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Rare-Life-Size-Roman-Ancient-Bronze-Foot-Oil

I am extremely sorry that my posts have been so thin on the ground for the last fortnight.  I don’t have very good excuses for last week (although maybe the brain-melting heat wave which swept through the region provides some cover), but last night there was a blackout in Brooklyn, and there was no way I could write anything in the digital realm!  Being cast back in time made me reflect on the world before the internet and electricity.  Specifically I became fascinated by non-electrical lamps (which you never really think about until you need them).

Although I filled up my darkened house with LED tea candles and glowsticks, other peoples have not always had recourse to such safe options–like the Romans, who were forced to rely on candles, fires, torches, and their favorite night time standby, the oil lamp.  Ferrebeekeeper has touched on how the symbols and visual culture of Ancient Rome do not always make sense to us today…and indeed today’s post offers a powerful example of that.  Oil lamps came in all sorts of shapes and sizes (some of them seem to have been commemorative, or tourist trap items), but one of the absolute favorite lamp shapes was a foot.  These oil foot-lamps were sometimes bare and sometimes super ornate, but most often they are wearing handsome sandals.

So, why are these things shaped like feet?  Trying to research this question on Google resulted in me being whisked to various strange theological explanations of the Book of Romans by Dr. Lightfoot!  I was hoping that this was the foot of Mercury or something, but I never did get to the bottom of what is going on.  Speaking of which, the best hint I got was that the lamps may have been placed at the bottom of a mural so that the painting glittered in the darkness…which is to say these were the original and literal footlights.  This makes no sense to me, but it is sort of a modern English pun, I guess.  Perhaps it was a pun or a satisfying visual cue to the Romans as well.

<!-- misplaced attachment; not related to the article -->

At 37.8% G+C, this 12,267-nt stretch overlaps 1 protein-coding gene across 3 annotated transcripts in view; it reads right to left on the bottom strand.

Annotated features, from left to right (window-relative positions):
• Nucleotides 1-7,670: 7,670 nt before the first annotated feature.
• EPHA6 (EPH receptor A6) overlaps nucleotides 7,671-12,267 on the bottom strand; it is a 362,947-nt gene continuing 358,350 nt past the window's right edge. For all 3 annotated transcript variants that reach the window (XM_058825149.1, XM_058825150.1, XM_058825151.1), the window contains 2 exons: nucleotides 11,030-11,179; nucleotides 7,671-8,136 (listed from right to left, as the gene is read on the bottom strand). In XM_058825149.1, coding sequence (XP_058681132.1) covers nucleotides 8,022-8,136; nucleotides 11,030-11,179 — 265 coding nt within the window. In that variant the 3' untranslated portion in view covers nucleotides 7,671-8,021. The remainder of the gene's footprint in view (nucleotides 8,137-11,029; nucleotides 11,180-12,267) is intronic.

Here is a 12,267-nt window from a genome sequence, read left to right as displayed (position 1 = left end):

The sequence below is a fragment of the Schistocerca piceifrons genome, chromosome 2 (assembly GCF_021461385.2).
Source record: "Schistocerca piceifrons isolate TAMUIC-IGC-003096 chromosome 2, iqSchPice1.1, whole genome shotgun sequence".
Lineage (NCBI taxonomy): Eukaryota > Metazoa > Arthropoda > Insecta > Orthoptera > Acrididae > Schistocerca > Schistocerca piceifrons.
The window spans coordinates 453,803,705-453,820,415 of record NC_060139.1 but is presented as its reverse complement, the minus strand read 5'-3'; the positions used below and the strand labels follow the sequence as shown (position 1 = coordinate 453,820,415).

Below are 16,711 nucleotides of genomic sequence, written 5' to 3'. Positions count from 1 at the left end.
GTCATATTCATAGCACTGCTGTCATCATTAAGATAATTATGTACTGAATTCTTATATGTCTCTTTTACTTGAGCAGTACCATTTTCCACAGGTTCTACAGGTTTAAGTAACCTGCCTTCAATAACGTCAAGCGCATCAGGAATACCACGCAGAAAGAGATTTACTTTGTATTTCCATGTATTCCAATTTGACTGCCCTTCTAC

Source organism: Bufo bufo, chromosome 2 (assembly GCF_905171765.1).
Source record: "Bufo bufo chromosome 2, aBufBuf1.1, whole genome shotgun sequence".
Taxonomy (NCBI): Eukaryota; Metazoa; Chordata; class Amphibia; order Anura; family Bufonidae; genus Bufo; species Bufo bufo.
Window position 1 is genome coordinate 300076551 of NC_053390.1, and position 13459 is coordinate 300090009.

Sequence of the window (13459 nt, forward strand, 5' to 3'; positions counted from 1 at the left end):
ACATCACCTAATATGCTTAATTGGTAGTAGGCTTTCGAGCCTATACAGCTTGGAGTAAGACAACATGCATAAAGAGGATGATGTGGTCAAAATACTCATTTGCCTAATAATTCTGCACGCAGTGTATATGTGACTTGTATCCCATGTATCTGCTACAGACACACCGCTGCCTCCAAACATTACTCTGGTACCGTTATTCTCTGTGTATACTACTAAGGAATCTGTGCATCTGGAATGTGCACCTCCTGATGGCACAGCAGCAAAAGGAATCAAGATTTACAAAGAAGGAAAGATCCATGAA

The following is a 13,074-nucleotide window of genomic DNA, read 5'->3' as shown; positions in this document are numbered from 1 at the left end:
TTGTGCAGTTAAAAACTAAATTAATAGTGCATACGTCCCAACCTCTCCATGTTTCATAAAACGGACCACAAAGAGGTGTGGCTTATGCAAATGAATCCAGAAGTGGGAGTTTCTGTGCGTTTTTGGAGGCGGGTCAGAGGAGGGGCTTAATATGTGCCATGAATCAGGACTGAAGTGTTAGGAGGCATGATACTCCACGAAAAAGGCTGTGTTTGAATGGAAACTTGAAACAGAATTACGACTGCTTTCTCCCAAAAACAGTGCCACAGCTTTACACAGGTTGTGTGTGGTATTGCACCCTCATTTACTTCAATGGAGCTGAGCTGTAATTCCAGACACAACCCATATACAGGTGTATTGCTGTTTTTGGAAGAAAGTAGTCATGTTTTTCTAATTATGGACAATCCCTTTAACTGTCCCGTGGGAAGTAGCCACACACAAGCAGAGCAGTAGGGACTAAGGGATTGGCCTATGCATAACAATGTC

Roman_pottery_foot-shaped_lamp

Roman Foot Lamp with Sphinx Handle (Excavated in Libya, manufactured ca.1st century AD) Pottery

Whatever the case is, I love the feet!  These lamps are truly satisfying to look at, so maybe the Romans were on to something (they got roads and aqueducts right, after all).  If anybody wants to make a new old-style lamp company I am opened to that.  Also, if there are any classics majors out there who could explain this, please help us out in the comments!  I am unhappy with the “footlight” explanation and I long for a real understanding of what is going on with these charming feet!

roman-bronze-oil-lamp-with-cross_m9335_1_

Roman Imperial Foot-Lamp (Ca. 3RD-4TH Century A.D.) bronze

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